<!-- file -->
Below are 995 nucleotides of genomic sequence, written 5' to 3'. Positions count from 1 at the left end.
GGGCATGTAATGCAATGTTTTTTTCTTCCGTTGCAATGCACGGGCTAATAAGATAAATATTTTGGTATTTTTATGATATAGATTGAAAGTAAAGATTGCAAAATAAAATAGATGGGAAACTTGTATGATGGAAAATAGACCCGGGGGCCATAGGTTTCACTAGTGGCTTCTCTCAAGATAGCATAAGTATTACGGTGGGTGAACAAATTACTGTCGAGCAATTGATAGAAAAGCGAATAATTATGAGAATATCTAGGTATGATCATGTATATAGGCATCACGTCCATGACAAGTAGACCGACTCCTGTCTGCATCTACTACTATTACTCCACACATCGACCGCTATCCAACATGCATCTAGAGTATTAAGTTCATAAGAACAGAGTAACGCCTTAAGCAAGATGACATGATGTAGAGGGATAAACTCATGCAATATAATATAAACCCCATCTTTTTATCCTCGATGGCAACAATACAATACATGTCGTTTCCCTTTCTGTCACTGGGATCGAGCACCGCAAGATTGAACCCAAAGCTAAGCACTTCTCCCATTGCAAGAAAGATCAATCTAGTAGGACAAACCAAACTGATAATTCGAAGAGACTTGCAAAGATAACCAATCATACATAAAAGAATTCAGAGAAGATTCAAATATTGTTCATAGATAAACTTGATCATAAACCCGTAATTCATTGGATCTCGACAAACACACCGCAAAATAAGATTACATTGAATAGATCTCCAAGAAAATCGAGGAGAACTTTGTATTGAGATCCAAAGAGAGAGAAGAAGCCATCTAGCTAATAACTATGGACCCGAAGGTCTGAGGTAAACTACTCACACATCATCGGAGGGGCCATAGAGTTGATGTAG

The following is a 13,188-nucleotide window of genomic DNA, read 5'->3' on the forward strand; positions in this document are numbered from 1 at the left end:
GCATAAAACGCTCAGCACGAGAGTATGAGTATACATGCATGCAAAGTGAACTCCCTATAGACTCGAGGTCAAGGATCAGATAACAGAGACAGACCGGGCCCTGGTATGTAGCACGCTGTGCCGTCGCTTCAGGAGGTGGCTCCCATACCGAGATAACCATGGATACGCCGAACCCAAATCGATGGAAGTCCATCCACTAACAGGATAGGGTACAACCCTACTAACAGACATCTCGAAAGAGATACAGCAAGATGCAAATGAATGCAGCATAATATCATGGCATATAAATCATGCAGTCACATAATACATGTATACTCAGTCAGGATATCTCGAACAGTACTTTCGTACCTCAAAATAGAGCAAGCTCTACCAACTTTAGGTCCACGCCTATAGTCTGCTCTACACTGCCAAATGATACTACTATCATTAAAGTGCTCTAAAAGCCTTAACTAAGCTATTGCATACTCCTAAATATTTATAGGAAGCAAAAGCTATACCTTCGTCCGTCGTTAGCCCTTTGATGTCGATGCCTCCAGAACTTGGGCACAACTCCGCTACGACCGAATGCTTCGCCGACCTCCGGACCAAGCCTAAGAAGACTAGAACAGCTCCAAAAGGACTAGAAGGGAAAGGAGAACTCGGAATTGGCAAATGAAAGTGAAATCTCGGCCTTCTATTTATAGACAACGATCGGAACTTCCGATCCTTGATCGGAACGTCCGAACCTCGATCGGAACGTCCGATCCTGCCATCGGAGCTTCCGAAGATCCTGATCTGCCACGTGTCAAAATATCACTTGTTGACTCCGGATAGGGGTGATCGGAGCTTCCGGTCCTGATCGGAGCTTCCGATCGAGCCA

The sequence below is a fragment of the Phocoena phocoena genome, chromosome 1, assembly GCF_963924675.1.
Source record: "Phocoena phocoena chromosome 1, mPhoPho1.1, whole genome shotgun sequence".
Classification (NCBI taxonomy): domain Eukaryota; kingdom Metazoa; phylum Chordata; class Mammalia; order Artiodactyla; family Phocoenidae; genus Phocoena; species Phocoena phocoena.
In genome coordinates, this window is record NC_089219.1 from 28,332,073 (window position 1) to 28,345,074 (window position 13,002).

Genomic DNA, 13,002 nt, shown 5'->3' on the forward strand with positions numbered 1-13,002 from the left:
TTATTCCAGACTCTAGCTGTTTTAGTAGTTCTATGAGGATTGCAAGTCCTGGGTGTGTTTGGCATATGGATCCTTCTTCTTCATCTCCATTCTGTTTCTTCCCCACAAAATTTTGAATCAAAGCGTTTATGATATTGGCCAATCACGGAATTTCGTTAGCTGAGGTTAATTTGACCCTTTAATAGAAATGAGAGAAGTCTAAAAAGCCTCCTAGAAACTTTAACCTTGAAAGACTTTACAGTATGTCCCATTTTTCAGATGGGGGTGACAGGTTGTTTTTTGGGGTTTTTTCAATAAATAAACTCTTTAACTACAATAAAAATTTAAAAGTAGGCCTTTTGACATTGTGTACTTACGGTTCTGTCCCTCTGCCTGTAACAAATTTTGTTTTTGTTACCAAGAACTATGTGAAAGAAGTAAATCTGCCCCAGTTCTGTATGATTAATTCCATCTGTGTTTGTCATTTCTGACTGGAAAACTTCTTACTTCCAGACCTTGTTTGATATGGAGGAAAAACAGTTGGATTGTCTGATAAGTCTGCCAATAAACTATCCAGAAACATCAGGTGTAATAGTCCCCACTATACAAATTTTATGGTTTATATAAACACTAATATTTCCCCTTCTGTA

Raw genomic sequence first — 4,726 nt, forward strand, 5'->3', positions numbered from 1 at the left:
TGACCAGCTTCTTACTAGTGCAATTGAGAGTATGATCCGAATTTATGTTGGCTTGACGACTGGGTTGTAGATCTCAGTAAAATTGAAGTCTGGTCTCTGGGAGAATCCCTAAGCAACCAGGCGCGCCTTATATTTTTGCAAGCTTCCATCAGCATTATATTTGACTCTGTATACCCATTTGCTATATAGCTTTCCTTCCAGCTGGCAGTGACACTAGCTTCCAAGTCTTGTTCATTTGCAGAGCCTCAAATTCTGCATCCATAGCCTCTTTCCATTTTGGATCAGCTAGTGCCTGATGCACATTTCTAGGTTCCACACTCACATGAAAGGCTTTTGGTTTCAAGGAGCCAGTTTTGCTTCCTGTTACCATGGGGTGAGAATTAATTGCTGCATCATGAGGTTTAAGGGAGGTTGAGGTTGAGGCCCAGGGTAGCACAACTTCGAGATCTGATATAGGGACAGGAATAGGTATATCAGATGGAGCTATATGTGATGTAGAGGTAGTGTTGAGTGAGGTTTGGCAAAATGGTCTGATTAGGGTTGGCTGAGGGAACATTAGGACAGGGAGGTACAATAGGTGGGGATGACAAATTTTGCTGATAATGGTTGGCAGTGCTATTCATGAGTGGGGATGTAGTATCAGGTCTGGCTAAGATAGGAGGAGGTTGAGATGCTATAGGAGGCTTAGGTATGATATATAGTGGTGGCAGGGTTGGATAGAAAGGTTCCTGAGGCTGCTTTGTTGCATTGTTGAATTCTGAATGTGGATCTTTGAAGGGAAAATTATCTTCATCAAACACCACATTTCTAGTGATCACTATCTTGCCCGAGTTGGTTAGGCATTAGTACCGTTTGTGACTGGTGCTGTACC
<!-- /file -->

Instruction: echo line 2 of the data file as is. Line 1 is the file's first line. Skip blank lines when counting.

GGGCATGTAATGCAATGTTTTTTTCTTCCGTTGCAATGCACGGGCTAATAAGATAAATATTTTGGTATTTTTATGATATAGATTGAAAGTAAAGATTGCAAAATAAAATAGATGGGAAACTTGTATGATGGAAAATAGACCCGGGGGCCATAGGTTTCACTAGTGGCTTCTCTCAAGATAGCATAAGTATTACGGTGGGTGAACAAATTACTGTCGAGCAATTGATAGAAAAGCGAATAATTATGAGAATATCTAGGTATGATCATGTATATAGGCATCACGTCCATGACAAGTAGACCGACTCCTGTCTGCATCTACTACTATTACTCCACACATCGACCGCTATCCAACATGCATCTAGAGTATTAAGTTCATAAGAACAGAGTAACGCCTTAAGCAAGATGACATGATGTAGAGGGATAAACTCATGCAATATAATATAAACCCCATCTTTTTATCCTCGATGGCAACAATACAATACATGTCGTTTCCCTTTCTGTCACTGGGATCGAGCACCGCAAGATTGAACCCAAAGCTAAGCACTTCTCCCATTGCAAGAAAGATCAATCTAGTAGGACAAACCAAACTGATAATTCGAAGAGACTTGCAAAGATAACCAATCATACATAAAAGAATTCAGAGAAGATTCAAATATTGTTCATAGATAAACTTGATCATAAACCCGTAATTCATTGGATCTCGACAAACACACCGCAAAATAAGATTACATTGAATAGATCTCCAAGAAAATCGAGGAGAACTTTGTATTGAGATCCAAAGAGAGAGAAGAAGCCATCTAGCTAATAACTATGGACCCGAAGGTCTGAGGTAAACTACTCACACATCATCGGAGGGGCCATAGAGTTGATGTAG